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Grading the Mets’ Brooks Raley trade

A quality left-handed reliever at a minimal price, but there are some elements to give you pause.

Tampa Bay Rays v Cleveland Guardians Photo by George Kubas/Diamond Images via Getty Images

After addressing their rotation at the winter meetings, the Mets turned to the bullpen, acquiring left-handed reliever Brooks Raley from the Rays for Keyshawn Askew. Raley, signed as a free agent last offseason, has one year and $4.5M left on his contract with a $6.5M club option for 2024. He slides nicely into a role at the back-end of the Mets bullpen, providing not just a desperately needed lefty reliever but a legitimate setup option.

Raley’s success in recent years has gone somewhat unnoticed. After flaming out as a prospect in the early 2010s and spending a couple years in Korea, he made his way back to the US in 2020, signing a minor league deal with Cincinnati. The Reds DFA’d him after only a few innings, but the Astros were quick to snap Raley up. Throughout the rest of 2020 and 2021, he posted an unsightly ERA in the high 4’s but ran some dominant peripherals, striking out 12 batters per nine, limiting walks, and avoiding long balls at a reasonable rate.

With the Rays, Raley improved even further. He basically scrapped his curveball and 4-seam fastball and drastically cut back on the usage of his cutter, instead throwing more sliders and sinkers and drastically improving his changeup. Nearly across the board his numbers improved; batters slugged slightly better against his slider, but were left flailing against his sinker and change more often than not. Despite not having great extension or velocity, Raley is elite at limiting hard contact (98th percentile) and inducing chases (92%) and well above average at inducing whiffs (67%) per Statcast. It’s everything you want out of a late-inning reliever.

That begs the question of what the Rays are doing here. Raley is cheap, cheap enough even for the eternally miserly Rays, and the return isn’t fantastic. I’m a big fan of Keyshawn Askew, but more in a personal cheeseball way than in an actual belief that he’s a top prospect. Indeed, he didn’t even crack Baseball Prospectus’s 2023 top-20 and would not have ranked in the top-25 of the forthcoming Amazin’ Avenue list had he not been traded, something of an indictment given how thin this system is as a whole. Askew put up strong numbers in Single- and High-A last year, but he’s a 22-year-old college arm that should be dominating that level and is almost certainly a reliever long term.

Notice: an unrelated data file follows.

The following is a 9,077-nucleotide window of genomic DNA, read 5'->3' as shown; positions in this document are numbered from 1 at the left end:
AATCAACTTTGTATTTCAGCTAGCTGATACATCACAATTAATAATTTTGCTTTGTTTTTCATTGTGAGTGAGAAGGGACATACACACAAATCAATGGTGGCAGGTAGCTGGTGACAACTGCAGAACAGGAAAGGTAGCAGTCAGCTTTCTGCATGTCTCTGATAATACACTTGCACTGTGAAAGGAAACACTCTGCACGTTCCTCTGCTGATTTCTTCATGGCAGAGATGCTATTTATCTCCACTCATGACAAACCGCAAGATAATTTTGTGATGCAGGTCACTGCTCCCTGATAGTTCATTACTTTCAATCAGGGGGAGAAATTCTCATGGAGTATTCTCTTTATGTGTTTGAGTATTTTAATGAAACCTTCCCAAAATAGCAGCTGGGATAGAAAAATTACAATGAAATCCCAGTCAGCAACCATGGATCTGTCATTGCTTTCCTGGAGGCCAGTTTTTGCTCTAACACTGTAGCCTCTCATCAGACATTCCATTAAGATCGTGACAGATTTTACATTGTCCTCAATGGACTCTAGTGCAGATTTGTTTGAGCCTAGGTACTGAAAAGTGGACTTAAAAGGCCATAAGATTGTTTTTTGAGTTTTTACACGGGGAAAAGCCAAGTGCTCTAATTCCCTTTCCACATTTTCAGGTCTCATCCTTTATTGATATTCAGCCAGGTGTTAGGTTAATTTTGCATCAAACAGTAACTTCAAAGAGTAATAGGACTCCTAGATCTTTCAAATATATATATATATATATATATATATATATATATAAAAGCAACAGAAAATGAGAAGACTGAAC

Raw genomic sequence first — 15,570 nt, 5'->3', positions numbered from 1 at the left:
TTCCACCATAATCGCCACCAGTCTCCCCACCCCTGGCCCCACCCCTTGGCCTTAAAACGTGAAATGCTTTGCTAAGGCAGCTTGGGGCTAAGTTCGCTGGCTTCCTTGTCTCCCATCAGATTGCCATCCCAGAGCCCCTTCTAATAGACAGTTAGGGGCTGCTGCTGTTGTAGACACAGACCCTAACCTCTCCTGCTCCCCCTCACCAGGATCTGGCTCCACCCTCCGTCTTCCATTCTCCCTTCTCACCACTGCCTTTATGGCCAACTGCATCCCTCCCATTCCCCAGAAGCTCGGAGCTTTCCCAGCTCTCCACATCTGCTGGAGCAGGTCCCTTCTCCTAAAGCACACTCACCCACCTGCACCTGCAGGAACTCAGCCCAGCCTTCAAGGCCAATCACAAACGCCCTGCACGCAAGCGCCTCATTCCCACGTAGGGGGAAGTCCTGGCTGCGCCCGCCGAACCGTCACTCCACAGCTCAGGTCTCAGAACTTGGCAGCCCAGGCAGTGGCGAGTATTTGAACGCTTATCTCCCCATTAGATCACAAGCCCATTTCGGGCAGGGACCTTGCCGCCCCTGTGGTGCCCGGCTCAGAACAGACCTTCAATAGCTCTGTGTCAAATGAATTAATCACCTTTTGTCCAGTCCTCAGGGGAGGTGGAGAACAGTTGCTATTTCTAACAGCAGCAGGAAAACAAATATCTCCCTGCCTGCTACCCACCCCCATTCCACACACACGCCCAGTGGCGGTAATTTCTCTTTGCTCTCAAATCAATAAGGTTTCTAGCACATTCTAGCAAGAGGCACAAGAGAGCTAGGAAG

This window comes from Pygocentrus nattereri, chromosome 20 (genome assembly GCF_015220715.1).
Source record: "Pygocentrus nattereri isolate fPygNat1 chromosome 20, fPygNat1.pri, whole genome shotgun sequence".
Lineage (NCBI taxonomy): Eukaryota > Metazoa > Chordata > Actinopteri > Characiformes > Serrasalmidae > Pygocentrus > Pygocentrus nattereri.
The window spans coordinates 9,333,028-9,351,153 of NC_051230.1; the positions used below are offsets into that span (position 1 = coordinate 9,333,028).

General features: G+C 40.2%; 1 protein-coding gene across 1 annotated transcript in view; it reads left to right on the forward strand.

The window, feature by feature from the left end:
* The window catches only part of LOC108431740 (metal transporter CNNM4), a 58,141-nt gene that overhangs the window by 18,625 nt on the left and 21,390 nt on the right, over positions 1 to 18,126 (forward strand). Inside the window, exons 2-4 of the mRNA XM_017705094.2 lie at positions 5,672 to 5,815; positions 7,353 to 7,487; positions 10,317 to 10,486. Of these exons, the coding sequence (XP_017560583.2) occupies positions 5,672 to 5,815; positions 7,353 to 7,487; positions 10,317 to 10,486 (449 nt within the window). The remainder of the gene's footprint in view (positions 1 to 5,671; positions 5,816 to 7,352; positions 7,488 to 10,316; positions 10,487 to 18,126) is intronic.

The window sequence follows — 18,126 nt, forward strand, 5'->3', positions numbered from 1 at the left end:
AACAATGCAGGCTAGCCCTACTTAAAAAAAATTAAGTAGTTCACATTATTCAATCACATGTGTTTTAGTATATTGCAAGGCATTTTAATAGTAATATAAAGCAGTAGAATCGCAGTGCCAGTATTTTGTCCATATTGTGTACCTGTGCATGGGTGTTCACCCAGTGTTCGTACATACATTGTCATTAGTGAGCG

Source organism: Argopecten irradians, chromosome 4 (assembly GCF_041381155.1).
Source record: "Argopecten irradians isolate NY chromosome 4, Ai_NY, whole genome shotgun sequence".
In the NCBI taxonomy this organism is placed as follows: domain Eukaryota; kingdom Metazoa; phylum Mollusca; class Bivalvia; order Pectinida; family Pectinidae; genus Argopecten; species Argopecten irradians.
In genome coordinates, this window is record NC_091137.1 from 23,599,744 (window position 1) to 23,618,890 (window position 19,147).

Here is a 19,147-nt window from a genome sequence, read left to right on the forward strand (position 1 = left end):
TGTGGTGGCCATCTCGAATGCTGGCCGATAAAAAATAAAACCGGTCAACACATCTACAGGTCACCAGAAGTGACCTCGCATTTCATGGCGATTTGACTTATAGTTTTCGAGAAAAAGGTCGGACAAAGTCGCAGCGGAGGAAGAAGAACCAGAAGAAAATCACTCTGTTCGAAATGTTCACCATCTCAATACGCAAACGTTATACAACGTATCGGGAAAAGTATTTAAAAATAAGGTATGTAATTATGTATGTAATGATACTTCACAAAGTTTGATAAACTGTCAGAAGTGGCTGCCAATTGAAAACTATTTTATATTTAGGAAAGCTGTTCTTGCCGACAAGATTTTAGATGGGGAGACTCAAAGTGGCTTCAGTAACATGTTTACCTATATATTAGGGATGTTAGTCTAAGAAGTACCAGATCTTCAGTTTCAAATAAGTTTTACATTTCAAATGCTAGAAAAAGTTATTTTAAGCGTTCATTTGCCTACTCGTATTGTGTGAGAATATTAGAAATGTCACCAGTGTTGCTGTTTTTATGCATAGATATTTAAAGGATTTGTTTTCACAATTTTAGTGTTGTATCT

Maybe Raley’s second half performance - during which he looked much closer to his 2021 self than the truly elite option he seemed to be in the first half of 2022 - is actually indicative of something. Perhaps Askew is much better than the public-side consensus gives him credit for. We might just have some paranoia given the relative reputations of the teams involved in this deal. From what we concretely know, this seems like a very nice move by the Mets to improve the bullpen at a low cost, but I have at least a modicum of nagging doubt in the back of my mind.

The baseball assessment aside, Raley’s personal reputation merits discussion. Raley was infamously among a group of Rays relievers who refused to participate in the team’s Pride Night. He also was among the handful of players who refused to get vaccinated and missed games in Toronto as a result. I’ll not mince words, his views are repugnant and should be regarded as such, and I’d not fault anyone for being unexcited at the prospect of rooting for such a player. At the same time, these views are more popular among baseball players as a whole than we’d like to admit. For the purposes of this grade, non-baseball actions such as these will not be a factor, but I would not fault anyone who hates this move because of them.

Concluding with the baseball side of things, the Mets have added a potentially great lefty reliever at minimal cost in terms of prospects, money, or guaranteed years. Raley’s track record is relatively short and his second-half perhaps a bit concerning, but the realistic floor here is a quality left-handed relief option, something the roster completely lacked. Another move that won’t win the Mets a championship on its own but was necessary and reasonable, earning a solid B.